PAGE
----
The Sundance Film Festival was one of the few in-person events unscathed by the pandemic in 2020, since it begins in January. But tonight, under the leadership of new festival director Tabitha Jackson, Sundance returns with both a virtual festival and in-person satellite screenings across the country. Even in a strange year, Sundance remains the king of the U.S. film festivals, fielding 3,500 feature film submissions and just over 14,000 total submissions. Ninety-two percent of the feature films are world premieres.
The moviemakers in our annual Sundance Survey fearlessly followed their subjects wherever they led, from Malta to the Carpathian Mountains to a Navy warship. They covered subjects ranging from a school shooting to a jockey to an overlooked, trailblazing lawyer.
Luzzu (World Cinema Dramatic Competition)
Who: Alex Camilleri, writer and director
Logline: Jesmark, a struggling fisherman on the island of Malta, is forced to turn his back on generations of tradition and risk everything by entering the world of blackmarket fishing to provide for his wife and newborn baby.
An audience watching my film probably won’t know that: My male leads are real fishermen who became amazingly good actors. Most of their dialogue was improvised, then rehearsed over two years.
The most expensive thing in our budget was: Swordfish. Twenty-three euros per kilo!
A darling I had to kill along the way was: The idea that I’d ever get my sea legs.
When I heard we got into Sundance: I called Jesmark and David, my fishermen leads in Malta, and did my best to explain what Sundance is.
Ma Belle, My Beauty (NEXT)
Who: Marion Hill, writer and director
Logline: A surprise reunion in southern France reignites passions and jealousies between two women who were formerly polyamorous lovers.
The first spark of an idea for this movie came when: I was just out of college and had this weird feeling that my girlfriend would one day leave me and decide to marry her ex, who was also my best friend.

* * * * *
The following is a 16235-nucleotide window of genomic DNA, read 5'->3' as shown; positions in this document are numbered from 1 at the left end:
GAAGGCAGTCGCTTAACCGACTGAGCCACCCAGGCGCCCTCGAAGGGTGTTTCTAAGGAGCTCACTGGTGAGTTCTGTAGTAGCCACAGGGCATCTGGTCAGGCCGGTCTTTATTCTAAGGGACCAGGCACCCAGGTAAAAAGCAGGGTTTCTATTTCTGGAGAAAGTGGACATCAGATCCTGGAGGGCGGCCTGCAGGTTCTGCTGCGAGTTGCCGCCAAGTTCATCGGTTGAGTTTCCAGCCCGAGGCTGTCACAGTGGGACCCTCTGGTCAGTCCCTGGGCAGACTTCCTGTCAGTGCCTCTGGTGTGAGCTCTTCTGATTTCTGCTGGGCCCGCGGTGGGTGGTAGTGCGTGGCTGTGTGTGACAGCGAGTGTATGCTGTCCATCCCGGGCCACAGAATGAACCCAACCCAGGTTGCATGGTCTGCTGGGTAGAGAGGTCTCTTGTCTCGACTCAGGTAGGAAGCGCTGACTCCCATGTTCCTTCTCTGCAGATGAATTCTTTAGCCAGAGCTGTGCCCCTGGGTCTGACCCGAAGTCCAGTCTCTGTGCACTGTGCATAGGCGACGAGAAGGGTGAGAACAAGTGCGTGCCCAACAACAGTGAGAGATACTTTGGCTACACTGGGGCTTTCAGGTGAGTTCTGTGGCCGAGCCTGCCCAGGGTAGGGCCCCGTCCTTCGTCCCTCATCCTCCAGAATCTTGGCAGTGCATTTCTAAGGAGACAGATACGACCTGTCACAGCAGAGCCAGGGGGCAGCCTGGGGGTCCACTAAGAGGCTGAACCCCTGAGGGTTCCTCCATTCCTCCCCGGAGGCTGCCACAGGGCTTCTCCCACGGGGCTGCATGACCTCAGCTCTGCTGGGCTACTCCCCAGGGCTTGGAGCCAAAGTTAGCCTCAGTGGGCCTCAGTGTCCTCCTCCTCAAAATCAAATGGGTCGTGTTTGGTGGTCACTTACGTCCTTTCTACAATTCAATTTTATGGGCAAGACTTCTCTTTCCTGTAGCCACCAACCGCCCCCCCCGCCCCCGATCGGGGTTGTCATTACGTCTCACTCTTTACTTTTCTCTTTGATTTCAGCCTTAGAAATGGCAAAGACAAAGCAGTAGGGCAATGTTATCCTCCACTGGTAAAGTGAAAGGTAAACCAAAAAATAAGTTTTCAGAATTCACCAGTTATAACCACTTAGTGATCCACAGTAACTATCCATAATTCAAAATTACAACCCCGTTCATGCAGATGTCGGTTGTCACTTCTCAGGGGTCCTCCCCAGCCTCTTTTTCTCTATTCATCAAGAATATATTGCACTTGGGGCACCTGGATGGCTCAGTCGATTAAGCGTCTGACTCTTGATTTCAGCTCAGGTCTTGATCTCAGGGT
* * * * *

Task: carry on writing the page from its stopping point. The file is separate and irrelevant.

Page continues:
The biggest lesson I learned making this movie was: Good vibes are non-negotiable. And momentum is everything.
A darling I had to kill along the way was: Thinking that starting every day of production with group yoga and meditation was a sustainable idea.
Mayday (U.S. Dramatic Competition)
Who: Karen Cinorre and Sam Levy, writer-director and cinematographer
Logline: Mayday tells the story of Ana, who is transported to a dreamlike and dangerous land where she joins an army of girls engaged in a never-ending war along a rugged coast — though she finds strength in this exhilarating world, she comes to realize that she’s not the killer they want her to be.
An audience watching my film probably won’t know that: There are 30 different kinds of wind in Croatia.
The biggest lesson I learned making this movie was: Don’t skimp on wigs.
A darling I had to kill along the way was: A hurricane did it for us. It destroyed our biggest set. We had already shot it out, but had been asked to preserve it in a local museum.
First Date (NEXT)
Who: Manuel Crosby, co-director, co-writer
Logline: After he is conned into buying a shady ’65 Chrysler, Mike’s first date plans with girl-next-door Kelsey implode as he finds himself targeted by criminals, cops and a crazy cat lady.
The first spark of an idea for this movie came when: My co-writer/director Darren Knapp and I were having breakfast one day, and I was having car problems. I was talking about how you never know what the prior owners of your used car actually did to the car, how they treated it, or what kind of past life the car had. That sparked the idea for our story: What if a high school kid bought his first car to take his crush out on a date, and the past life of that car was even crazier than he could imagine?
My favorite scene in the film is: The huge climactic sequence. Don’t want to spoil it, but it’s worth the price of admission!